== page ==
By Shari Steinbach, MS RDN, RDBA, Contributing Editor
As a retail dietitian you may often feel overextended, but may you also think you need to hang on to all of your projects to “protect” your work. Unfortunately, this instinct ultimately weakens our impact and may not allow others to grow. In his Harvard Business Review article regarding leaders and delegation, Jesse Sostrin, PhD states that your power actually decreases with every initiative you unnecessarily hold on to. To help maximize your productivity and increase your potential as a leader it’s important to hone your delegation skills. Here are 6 strategies to get you started:
1. Learn to let go - You may fear that no one else can execute certain tasks and projects effectively, but you must learn to let go. Start with small tasks and work your way up to bigger projects if possible. As you establish trust with your team and co-workers, delegation will become easier.
2. Create a system. You may want to create categories, according to the degree of effort a certain job requires and the skills that are needed. There may be some tasks that you must keep, while others could be delegated. The degree of effort should indicate which tasks are more important to delegate. For example, a high-effort task that someone else can accomplish more efficiently with their skillset will save you a lot of time.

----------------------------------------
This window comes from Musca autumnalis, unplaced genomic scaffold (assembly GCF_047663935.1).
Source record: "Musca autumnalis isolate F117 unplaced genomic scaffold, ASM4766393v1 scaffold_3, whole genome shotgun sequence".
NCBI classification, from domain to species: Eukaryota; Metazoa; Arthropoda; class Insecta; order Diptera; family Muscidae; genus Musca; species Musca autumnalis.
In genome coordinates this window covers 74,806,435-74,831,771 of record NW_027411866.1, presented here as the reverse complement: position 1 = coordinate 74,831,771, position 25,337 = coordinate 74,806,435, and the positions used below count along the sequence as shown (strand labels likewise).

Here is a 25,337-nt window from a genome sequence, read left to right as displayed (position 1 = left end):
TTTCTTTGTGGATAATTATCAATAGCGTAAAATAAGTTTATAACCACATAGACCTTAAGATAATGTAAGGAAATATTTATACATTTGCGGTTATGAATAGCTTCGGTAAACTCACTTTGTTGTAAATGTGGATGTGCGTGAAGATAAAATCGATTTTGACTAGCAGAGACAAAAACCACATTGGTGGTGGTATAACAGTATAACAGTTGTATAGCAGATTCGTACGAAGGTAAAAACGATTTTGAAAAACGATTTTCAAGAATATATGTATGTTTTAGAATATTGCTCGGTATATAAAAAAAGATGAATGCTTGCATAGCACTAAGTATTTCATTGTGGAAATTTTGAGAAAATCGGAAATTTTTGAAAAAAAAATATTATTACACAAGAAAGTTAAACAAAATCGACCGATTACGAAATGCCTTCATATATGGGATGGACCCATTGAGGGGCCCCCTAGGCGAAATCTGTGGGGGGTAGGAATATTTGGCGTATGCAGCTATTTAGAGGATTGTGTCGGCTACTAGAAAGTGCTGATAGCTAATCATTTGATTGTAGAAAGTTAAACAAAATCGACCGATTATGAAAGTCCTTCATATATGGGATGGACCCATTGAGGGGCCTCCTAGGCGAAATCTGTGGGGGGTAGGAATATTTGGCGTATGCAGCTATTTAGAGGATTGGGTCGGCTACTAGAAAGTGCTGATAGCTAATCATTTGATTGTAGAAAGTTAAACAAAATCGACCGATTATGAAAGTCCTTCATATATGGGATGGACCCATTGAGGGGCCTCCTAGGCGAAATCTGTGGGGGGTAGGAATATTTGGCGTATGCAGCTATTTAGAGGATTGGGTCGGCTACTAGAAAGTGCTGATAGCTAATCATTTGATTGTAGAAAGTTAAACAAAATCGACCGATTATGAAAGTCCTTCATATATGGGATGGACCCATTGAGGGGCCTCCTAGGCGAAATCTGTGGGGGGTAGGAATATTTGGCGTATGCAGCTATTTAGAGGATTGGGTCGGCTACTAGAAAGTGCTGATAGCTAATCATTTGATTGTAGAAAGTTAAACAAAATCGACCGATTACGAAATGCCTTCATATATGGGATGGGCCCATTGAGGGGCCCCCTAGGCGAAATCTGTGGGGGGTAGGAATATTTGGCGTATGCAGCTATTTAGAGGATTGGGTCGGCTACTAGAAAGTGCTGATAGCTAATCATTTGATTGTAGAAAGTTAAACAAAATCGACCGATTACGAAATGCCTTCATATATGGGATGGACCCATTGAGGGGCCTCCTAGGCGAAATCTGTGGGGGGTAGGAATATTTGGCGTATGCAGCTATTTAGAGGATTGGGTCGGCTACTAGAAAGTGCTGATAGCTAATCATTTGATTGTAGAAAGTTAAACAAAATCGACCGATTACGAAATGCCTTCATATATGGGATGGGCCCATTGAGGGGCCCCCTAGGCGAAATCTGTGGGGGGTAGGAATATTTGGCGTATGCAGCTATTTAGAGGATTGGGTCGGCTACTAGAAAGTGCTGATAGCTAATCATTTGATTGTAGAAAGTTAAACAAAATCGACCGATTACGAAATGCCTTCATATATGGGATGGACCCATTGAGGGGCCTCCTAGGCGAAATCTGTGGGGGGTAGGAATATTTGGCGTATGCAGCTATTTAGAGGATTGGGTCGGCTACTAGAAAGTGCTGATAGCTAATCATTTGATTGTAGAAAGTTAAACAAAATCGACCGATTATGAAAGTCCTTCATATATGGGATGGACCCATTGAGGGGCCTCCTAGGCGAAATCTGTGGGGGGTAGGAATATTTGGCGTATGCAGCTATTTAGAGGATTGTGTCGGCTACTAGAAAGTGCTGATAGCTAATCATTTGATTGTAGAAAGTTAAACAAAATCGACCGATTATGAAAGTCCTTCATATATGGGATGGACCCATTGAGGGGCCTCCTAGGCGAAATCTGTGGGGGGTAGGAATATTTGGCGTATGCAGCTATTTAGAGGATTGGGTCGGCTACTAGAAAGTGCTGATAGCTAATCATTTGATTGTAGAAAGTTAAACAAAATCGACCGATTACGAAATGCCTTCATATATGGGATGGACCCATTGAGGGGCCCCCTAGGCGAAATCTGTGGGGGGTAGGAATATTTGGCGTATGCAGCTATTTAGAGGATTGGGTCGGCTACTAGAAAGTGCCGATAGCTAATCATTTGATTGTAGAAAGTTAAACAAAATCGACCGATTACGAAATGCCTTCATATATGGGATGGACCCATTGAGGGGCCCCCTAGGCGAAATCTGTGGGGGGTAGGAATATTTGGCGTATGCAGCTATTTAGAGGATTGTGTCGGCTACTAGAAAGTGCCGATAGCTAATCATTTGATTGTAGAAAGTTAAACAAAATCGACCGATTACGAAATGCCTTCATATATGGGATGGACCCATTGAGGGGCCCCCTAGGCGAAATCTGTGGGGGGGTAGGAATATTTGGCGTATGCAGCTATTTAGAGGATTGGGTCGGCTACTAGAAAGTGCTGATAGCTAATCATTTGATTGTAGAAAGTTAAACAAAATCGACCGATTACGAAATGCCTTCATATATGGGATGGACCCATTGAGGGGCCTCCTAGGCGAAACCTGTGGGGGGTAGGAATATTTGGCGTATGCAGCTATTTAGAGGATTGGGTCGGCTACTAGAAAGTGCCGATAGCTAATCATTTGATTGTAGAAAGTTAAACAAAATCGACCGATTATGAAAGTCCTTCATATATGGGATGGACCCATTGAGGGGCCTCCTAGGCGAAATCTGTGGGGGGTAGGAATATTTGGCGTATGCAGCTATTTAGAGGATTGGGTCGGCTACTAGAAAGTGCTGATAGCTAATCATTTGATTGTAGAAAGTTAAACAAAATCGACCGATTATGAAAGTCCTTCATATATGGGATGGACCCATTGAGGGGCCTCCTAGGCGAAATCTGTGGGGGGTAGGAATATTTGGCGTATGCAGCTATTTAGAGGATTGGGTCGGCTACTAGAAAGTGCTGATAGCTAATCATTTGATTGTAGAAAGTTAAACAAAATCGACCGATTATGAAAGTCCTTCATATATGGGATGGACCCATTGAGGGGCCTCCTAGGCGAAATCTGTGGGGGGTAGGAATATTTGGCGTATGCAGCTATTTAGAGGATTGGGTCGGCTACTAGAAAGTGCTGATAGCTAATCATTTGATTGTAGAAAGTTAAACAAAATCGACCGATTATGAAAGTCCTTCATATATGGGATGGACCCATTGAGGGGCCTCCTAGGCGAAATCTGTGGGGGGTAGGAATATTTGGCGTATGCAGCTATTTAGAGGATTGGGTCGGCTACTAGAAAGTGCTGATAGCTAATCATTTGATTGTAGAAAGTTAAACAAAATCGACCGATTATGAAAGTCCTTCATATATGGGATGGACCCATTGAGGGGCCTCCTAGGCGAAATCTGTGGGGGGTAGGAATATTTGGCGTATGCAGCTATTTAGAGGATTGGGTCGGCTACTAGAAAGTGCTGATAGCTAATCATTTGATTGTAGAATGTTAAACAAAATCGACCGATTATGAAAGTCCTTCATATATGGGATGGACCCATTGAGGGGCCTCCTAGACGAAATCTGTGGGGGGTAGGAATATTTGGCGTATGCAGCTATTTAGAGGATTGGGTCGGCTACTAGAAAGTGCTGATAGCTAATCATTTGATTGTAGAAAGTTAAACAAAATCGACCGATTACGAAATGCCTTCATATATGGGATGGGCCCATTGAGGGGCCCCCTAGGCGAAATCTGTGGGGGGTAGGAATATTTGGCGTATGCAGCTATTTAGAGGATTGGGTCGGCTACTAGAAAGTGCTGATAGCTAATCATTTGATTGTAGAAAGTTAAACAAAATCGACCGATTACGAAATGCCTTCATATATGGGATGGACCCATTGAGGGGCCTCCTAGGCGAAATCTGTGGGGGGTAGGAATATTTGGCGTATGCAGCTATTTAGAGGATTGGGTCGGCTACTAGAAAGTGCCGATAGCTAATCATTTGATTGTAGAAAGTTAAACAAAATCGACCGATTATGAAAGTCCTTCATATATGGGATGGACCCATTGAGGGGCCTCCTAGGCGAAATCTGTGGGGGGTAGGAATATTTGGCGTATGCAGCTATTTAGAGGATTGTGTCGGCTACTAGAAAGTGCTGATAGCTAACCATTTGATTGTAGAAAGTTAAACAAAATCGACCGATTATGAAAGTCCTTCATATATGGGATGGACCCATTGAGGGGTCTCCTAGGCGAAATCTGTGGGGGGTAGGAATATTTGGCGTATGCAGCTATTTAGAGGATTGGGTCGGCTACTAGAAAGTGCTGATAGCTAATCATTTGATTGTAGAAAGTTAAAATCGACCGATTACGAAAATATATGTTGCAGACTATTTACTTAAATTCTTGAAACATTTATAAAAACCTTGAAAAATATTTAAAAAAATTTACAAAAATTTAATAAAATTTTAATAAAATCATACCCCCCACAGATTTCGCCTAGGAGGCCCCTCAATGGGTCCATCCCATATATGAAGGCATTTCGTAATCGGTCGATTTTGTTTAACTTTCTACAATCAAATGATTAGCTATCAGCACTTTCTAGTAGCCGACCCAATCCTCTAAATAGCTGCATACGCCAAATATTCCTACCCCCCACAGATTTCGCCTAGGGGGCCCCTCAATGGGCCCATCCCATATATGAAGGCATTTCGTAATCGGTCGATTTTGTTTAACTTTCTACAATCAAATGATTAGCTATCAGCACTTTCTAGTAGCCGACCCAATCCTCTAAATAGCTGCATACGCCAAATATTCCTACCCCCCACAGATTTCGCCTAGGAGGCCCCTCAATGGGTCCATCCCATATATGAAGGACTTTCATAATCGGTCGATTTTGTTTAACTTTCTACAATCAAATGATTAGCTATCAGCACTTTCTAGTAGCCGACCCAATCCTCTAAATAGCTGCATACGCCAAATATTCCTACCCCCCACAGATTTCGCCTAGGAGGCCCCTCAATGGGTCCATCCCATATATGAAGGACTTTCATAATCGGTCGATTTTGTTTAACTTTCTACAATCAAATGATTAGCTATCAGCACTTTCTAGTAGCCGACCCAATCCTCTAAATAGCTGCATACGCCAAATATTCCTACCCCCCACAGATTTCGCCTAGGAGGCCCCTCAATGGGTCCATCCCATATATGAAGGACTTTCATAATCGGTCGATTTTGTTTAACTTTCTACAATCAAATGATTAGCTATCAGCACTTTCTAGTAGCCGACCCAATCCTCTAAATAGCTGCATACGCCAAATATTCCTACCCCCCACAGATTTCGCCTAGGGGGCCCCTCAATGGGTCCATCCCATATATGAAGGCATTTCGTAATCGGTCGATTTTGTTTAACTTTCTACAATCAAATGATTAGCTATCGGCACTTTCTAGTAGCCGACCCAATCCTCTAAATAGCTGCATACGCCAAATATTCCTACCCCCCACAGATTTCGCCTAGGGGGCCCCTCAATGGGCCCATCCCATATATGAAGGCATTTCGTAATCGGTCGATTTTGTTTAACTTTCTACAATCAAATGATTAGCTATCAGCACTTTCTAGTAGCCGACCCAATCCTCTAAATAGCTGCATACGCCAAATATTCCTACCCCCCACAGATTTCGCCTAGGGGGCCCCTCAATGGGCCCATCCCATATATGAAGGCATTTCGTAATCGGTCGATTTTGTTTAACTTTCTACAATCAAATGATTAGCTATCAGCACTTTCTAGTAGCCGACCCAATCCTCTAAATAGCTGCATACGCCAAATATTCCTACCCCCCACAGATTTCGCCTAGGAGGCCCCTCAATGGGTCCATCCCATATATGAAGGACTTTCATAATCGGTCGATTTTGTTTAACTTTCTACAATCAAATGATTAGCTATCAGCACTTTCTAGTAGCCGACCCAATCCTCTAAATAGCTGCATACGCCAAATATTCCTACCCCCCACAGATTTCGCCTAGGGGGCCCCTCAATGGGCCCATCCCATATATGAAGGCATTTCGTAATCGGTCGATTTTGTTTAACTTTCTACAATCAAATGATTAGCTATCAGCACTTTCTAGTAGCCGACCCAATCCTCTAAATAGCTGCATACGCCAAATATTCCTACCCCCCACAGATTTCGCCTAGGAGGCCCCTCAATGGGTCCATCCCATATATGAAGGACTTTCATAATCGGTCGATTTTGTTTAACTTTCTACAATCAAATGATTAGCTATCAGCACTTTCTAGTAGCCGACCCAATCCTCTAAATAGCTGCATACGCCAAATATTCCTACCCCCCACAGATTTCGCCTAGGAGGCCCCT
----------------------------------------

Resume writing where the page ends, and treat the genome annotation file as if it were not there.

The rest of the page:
3. Teach new skills. Look for opportunities to delegate tasks that may help someone else learn a new skill. This may take more time up front, but could save you time in the long run. By transferring new skills to others, you'll be opening the door to assigning similar tasks to that individual in the future.
4. Provide instructions. The guidelines for completing a job may be obvious to you but may be confusing to another person. Provide simple instructions when delegating and make sure any specifics for how the assignment should be carried out are included. You also need to be clear about your timeline.
6. Trust, but verify. Once a task is delegated, trust your team member to carry out the assignment on their own terms. However, it is fine to step in and confirm the job is moving along as planned. For example, they may appreciate you sending a note to see if they are having any difficulties that you can assist with. This type of communication can be helpful and doesn’t undermine their confidence.
Remember that delegating can be difficult at first, but over time you can develop the expertise to do it effectively.